The Society for General Microbiology (SGM) has launched Microbiology Online – a new web site for biology teachers and technicians in schools and colleges. The site is packed with information and resources to support microbiology teaching at all key stages and post-16 level.

In return for completing an on-line feedback form the SGM are offering schools the chance to win either a World of Microbes teaching pack for KS2 or a bioreactor kit worth £105, which is suitable for KS3/4 and post-16. T

Yellow fever threatens to make a come back

Yellow fever has been written off in the past as a global threat. Yet the failure to eradicate this disease has left the door open for new, large, outbreaks as vaccination of travellers and tropical populations declines, according to an article in the February issue of Microbiology Today magazine from the Society for General Microbiology.

“Yellow fever virus attracts less public attention than, for instance, lassa and ebola, but it remains the greater threat. Containment through effective m

Page
1 9,999 10,000 10,001 10,002 10,003 10,030

Physics and Astronomy

Unmasking the magic of superconductivity in twisted graphene

Princeton-led study links magic-angle graphene and high-temperature superconductivity. The discovery in 2018 of superconductivity in two single-atom-thick layers of graphene stacked at a precise angle of 1.1 degrees (called ‘magic’-angle…

On the hunt for hypernuclei

The WASA detector at GSI/FAIR… With the WASA detector, a very special instrument is currently being set up at GSI/FAIR. Together with the fragment separator FRS, it will be used…

Frequency translating add/drop filters designed for on-chip light manipulation

New filters could benefit data communication, quantum information processing and optical neural networks. Researchers report the development of frequency translating add/drop filters based on electro-optically modulated photonic molecules. The new…

Life Sciences and Chemistry

Under arrest: Using nanofibers to stop brain tumor cells from spreading

Researchers from Japan develop a platform based on nanofibers to trap brain cancer cells as a therapeutic strategy. Our body heals its injuries by essentially replacing damaged cells with new…

How staphylococci protect themselves against antibiotics

The skin bacterium Staphylococcus aureus often develops antibiotic resistance. It can then cause infections that are difficult to treat. Researchers at the University of Bonn have uncovered an ingenious way…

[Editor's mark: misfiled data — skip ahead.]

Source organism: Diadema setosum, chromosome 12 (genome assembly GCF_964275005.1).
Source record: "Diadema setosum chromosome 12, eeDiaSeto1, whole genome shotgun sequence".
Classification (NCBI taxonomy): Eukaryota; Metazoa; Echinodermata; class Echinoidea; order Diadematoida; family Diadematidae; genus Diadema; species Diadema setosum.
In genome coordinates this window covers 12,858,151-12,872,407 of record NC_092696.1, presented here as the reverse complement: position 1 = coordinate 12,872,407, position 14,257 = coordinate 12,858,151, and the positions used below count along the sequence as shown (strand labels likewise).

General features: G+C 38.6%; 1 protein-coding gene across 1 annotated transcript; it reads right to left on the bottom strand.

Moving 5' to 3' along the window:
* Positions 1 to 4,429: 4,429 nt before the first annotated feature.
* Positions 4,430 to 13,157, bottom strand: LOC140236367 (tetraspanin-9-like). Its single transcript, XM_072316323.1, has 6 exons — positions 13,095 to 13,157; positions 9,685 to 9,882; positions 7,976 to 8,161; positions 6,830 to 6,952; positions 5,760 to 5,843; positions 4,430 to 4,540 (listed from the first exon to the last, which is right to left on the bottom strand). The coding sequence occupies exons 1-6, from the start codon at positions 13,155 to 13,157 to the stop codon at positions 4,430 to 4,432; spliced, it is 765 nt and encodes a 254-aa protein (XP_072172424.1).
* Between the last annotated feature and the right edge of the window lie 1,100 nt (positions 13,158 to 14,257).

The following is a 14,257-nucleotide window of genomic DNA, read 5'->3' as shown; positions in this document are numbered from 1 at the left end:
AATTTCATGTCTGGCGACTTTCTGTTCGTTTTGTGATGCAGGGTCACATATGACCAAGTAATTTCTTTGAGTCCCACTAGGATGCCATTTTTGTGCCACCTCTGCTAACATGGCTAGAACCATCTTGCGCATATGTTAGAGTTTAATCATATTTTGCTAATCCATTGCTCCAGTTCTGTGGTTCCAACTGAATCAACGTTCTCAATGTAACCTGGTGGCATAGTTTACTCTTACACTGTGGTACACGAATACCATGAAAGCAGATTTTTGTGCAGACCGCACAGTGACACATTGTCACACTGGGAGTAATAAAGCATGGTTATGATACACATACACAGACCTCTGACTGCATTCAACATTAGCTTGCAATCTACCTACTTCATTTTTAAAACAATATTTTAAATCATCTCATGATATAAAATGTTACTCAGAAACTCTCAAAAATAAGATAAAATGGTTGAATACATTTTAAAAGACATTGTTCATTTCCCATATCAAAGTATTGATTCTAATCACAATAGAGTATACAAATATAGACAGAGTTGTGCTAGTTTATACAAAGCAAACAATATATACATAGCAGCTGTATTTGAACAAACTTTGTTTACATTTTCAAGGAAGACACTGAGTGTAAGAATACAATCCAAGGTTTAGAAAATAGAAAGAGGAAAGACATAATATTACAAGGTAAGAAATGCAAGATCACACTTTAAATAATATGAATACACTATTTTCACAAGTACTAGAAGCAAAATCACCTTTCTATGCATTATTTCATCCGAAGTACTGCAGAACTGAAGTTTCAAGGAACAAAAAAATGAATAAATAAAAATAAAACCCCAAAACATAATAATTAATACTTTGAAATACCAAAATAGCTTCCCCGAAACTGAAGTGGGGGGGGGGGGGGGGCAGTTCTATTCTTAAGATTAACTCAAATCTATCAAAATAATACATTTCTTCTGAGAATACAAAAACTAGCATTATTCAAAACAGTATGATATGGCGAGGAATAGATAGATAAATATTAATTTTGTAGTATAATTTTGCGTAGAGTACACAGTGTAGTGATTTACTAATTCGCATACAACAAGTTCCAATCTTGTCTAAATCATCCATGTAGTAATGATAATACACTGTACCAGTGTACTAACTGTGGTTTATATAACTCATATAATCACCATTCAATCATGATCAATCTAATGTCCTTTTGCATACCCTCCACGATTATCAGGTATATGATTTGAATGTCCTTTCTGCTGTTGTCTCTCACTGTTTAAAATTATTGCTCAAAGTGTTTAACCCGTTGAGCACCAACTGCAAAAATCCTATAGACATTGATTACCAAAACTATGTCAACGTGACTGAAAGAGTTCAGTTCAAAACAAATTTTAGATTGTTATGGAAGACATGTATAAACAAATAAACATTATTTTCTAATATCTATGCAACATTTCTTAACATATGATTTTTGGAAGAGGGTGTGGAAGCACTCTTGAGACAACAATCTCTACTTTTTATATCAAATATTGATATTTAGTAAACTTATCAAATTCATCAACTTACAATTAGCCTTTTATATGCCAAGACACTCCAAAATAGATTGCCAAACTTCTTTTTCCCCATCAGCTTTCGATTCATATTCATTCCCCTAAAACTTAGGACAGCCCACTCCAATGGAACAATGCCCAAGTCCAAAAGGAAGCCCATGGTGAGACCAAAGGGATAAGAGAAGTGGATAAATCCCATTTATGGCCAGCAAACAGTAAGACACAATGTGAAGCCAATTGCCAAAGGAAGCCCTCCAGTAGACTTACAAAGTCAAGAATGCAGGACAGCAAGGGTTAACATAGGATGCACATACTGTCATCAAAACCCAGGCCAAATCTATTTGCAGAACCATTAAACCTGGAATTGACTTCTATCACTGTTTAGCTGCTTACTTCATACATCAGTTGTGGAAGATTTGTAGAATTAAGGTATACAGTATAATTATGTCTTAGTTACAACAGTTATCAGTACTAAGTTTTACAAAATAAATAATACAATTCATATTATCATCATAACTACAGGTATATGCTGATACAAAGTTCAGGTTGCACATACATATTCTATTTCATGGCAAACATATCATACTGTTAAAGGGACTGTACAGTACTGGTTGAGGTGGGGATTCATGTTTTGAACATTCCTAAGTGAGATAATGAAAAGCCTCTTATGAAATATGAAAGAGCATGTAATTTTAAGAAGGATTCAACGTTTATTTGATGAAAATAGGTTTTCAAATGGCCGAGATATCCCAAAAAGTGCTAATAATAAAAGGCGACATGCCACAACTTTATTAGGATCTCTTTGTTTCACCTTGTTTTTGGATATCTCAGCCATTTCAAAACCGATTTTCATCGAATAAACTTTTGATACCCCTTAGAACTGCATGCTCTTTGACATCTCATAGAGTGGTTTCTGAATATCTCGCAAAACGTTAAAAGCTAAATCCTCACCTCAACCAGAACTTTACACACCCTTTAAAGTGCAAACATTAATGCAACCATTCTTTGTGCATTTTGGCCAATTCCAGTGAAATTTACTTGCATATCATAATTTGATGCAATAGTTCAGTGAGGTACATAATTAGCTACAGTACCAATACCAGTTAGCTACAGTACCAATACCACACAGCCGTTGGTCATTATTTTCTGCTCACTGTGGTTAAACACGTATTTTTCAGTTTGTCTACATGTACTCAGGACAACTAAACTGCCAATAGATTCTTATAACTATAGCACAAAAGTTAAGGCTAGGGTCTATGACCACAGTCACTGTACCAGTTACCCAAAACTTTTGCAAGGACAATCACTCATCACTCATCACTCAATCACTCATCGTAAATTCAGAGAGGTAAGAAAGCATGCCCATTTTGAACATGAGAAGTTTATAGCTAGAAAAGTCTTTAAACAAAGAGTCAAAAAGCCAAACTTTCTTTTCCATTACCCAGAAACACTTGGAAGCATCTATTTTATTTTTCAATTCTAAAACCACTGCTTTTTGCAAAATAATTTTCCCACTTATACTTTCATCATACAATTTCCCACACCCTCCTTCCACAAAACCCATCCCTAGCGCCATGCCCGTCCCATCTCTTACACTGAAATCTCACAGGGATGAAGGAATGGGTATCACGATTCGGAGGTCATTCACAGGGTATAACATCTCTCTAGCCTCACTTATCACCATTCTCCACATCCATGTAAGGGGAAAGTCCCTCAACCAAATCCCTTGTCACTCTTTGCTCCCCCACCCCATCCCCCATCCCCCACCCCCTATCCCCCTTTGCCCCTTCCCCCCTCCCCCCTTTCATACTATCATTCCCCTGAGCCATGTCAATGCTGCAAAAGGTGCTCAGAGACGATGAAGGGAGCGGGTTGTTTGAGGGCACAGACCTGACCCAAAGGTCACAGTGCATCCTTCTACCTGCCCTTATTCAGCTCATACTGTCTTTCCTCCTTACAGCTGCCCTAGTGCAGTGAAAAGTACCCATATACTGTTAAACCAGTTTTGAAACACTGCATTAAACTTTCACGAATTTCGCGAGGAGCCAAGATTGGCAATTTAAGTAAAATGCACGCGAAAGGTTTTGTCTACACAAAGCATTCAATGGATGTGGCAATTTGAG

Brain cells work remotely

Neurons use local protein synthesis as dominant source of protein production To form and modify synaptic connections and store information, such as memories, neurons continuously remodel their essential cellular resources,…

Agricultural and Forestry Science

Aptasensors helpful in detection of mycotoxins

A publication saw light in Chemosensors. Mycotoxins are secondary metabolites of fungi that contaminate agriculture products. Their release in the environment can cause severe damage to human health. Aptasensors are…

New model tracks carbon in agroecosystems

Solution Sets the Bar for Quantifying Carbon Budget and Credit. Carbon is everywhere. It’s in the atmosphere, in the oceans, in the soil, in our food, in our bodies. As…

Tracking future forest fires with AI

As temperatures rise, the risk of devastating forest fires is increasing. Researchers at the Technical University of Munich (TUM) are using artificial intelligence to estimate the long-term impact that an…

Information Technology

New photonic chip for isolating light may be key to miniaturizing quantum devices

Light offers an irreplaceable way to interact with our universe. It can travel across galactic distances and collide with our atmosphere, creating a shower of particles that tell a story…

A traffic light for light-on-a-chip

Integrated photonics allow us to build compact, portable, low-power chip-scale optical systems used in commercial products, revolutionizing today’s optical datacenters and communications. But integrating on-chip optical gain elements to build…

Artificial intelligence spots anomalies in medical images

Scientists from Skoltech, Philips Research, and Goethe University Frankfurt have trained a neural network to detect anomalies in medical images to assist physicians in sifting through countless scans in search of pathologies….